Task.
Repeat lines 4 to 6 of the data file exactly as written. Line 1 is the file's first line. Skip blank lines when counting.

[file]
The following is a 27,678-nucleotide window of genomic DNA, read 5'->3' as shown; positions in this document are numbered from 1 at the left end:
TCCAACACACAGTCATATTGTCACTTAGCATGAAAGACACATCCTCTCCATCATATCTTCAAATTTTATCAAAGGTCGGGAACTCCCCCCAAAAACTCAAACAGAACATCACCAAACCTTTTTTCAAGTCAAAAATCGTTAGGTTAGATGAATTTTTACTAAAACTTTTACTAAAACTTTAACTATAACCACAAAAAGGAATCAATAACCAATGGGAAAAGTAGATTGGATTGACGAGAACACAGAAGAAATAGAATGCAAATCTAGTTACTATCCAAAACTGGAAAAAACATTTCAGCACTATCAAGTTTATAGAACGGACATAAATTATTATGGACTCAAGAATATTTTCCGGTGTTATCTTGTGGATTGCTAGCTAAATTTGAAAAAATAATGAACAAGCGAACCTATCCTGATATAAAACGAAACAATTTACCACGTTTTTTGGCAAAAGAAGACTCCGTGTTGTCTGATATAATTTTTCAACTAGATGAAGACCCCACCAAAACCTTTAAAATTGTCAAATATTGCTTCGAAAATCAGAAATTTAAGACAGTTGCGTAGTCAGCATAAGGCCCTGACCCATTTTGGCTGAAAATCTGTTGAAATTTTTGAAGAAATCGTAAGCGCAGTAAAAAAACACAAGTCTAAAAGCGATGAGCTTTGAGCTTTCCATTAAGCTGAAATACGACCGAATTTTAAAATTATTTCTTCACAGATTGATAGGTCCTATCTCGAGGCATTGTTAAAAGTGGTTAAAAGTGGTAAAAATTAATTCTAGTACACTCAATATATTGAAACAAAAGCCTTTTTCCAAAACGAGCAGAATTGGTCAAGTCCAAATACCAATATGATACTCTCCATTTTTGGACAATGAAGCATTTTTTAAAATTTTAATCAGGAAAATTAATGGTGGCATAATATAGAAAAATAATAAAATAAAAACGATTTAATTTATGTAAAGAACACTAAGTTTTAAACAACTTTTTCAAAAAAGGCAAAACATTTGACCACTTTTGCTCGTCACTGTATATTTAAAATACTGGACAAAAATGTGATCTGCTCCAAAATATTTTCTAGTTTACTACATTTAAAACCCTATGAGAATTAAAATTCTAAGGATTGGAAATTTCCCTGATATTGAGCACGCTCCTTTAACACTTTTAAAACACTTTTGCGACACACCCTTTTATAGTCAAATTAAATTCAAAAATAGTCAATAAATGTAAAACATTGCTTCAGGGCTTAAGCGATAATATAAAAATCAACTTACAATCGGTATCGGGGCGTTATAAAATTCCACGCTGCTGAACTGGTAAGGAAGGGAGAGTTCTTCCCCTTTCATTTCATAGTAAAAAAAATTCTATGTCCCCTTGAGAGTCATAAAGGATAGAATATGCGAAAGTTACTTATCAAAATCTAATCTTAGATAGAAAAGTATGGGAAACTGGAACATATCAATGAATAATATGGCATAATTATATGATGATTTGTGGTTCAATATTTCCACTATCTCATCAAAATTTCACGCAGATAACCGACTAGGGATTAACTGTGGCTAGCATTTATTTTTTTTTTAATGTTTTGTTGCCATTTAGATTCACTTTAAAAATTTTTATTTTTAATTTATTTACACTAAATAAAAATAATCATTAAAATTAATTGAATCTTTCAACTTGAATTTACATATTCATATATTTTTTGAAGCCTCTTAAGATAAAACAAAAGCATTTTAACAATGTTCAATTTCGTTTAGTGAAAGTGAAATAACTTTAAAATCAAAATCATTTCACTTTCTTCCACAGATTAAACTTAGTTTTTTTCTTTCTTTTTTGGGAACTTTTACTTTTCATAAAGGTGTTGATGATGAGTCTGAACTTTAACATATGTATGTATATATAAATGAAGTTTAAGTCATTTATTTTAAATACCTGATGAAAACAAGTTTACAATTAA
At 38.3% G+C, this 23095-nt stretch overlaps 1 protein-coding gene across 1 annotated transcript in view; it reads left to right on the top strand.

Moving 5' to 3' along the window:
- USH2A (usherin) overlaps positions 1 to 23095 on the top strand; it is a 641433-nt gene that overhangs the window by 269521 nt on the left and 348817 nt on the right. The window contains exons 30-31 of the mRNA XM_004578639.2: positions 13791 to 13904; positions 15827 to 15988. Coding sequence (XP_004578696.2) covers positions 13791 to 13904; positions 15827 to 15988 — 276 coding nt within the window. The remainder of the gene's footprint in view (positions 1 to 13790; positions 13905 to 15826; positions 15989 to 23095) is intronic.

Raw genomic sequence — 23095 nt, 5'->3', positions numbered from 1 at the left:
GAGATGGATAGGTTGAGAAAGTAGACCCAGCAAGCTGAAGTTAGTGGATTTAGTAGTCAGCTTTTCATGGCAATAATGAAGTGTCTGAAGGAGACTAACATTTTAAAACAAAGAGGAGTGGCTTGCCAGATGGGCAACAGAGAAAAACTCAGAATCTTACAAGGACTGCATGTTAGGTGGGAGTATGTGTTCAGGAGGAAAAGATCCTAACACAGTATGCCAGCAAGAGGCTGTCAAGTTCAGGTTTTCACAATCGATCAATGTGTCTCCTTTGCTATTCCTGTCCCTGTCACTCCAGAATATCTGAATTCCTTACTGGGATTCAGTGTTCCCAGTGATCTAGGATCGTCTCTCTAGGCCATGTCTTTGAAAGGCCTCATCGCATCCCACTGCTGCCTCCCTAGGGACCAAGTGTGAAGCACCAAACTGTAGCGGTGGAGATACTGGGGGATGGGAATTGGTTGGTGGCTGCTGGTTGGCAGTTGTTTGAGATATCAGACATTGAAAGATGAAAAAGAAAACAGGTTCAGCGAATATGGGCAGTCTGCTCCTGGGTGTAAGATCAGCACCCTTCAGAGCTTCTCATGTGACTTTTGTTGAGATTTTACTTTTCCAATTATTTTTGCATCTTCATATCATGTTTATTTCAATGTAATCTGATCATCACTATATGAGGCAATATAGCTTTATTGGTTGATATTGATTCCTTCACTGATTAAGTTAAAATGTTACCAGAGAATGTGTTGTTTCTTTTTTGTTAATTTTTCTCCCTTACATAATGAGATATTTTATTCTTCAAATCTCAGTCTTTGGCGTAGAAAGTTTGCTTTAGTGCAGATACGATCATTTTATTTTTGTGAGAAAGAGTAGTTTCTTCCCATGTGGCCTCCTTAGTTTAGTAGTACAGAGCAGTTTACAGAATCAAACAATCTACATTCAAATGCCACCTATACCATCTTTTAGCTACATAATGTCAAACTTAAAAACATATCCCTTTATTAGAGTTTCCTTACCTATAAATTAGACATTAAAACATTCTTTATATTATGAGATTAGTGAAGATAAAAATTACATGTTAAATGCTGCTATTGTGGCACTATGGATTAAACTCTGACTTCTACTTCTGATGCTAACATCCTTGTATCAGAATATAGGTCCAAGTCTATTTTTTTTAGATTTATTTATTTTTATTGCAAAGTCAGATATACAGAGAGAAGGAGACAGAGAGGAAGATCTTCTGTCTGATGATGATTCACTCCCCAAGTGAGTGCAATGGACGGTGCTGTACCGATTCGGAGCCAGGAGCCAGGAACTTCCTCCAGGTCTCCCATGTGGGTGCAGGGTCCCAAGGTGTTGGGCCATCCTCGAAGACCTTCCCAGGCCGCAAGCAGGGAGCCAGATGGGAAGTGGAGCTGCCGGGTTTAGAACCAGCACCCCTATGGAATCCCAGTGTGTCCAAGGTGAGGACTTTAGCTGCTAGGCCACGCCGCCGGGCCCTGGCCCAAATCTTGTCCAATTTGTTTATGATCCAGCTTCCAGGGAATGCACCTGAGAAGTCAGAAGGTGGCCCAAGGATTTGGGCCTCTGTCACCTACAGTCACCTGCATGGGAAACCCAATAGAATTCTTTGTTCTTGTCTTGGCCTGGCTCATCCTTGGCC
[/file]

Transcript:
Moving 5' to 3' along the window:
- USH2A (usherin) overlaps positions 1 to 23095 on the top strand; it is a 641433-nt gene that overhangs the window by 269521 nt on the left and 348817 nt on the right. The window contains exons 30-31 of the mRNA XM_004578639.2: positions 13791 to 13904; positions 15827 to 15988. Coding sequence (XP_004578696.2) covers positions 13791 to 13904; positions 15827 to 15988 — 276 coding nt within the window. The remainder of the gene's footprint in view (positions 1 to 13790; positions 13905 to 15826; positions 15989 to 23095) is intronic.

Raw genomic sequence — 23095 nt, 5'->3', positions numbered from 1 at the left: